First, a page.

Acts such as Bob Marley recorded in the building
Dr Jak Beula (right), CEO of the Nubian Jak Community Trust, holding the blue plaque
A blue plaque has been unveiled at the former office and studios of Island Records in St. Peter’s Square .
A ceremony was held on Saturday 8 October marking 60 years since the seminal label moved to Hammersmith from Jamaica. It acknowledges the impact and influence that Island Records had in promoting Black music throughout the UK – building on its ground-breaking links from the Caribbean.
Members of the Brit-funk band Hi-Tension and The Effra Band provided the musical accompaniment, alongside four Year 6 pupils from Wendell Park primary school in Shepherd’s Bush who sang classic tunes from Bob Marley & The Wailers.
The event was organised by the Nubian Jak Community Trust along with Hammersmith & Fulham Council. Speakers on the day included H&F Mayor, Cllr Emma Apthorp, as well as Mark Marot, managing director of Island Records from 1982 to 2000, local architect Alex Lifschutz and British/Black music historian Kwaku.
Members of Brit-funk band Hi-Tension perform in St Peter’s Square
In 1973, number 22 in St Peter’s Square became the offices, recording studios and premises of Island Records, who moved in with 65 employees. The house became the administrative offices of the company, where the legal and finance staff worked.
The basement was converted into a small recording studio. It incorporated the base of the chimney which was occasionally used in recordings to add reverb to vocals – notably by Bob Marley during recording sessions for the iconic album, Exodus. Until the late 1990s, the building was in use around the clock, with recording sessions continuing late into the night.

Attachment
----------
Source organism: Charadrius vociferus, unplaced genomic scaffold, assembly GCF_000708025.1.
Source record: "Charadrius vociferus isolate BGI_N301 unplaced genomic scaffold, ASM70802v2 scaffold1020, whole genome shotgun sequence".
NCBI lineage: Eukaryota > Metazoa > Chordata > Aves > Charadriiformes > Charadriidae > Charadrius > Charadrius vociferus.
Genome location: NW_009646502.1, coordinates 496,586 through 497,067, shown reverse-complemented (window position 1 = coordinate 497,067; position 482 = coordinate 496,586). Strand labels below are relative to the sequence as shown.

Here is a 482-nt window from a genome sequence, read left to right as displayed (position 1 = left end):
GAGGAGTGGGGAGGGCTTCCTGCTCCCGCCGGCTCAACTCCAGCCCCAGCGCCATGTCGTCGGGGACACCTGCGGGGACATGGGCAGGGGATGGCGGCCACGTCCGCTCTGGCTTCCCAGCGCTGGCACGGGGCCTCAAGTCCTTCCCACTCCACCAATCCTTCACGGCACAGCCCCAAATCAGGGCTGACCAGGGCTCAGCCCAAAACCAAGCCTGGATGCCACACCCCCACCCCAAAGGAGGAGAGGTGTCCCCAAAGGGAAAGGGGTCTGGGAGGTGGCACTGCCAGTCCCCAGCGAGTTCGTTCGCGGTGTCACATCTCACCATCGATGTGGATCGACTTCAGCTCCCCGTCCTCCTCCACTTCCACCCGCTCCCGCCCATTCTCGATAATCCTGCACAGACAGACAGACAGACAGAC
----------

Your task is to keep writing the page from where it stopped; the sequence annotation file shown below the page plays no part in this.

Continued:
During the Island years an air of improvisation and informality prevailed, the internal spaces of the buildings, undergoing frequent alterations in order to accommodate Island’s growing staff and changing needs.
One member of staff recalls, “It was a rabbit warren. I must have worked in a dozen different spaces in my time there.”
The building is now used as an office for the architectural firm, Lifschutz Davidson Sandilands
Number 22 St Peter’s Square in Hammersmith is the former office and studios of Island Records
Dr Jak Beula, CEO of the Nubian Jak Community Trust said: “Island Records is arguably the most important label for the promotion of African and Caribbean music worldwide. So many of their artists became household names, and it is an honour to honour the label with a historic Nubian Jak blue plaque.”
Mark Marot (centre), managing director of Island Records from 1982 to 2000, holding the plaque
Cllr Sharon Holder, H&F Cabinet Member for Public Realm, said, “It was fantastic to see so many people come out and celebrate the fantastic legacy of Island Records in Hammersmith with us.
“We will continue to honour the remarkable people and places that have contributed so much to our shared history and culture. This is part of our efforts to shine a light on the remarkable Black heritage and cultural history of Hammersmith & Fulham.”
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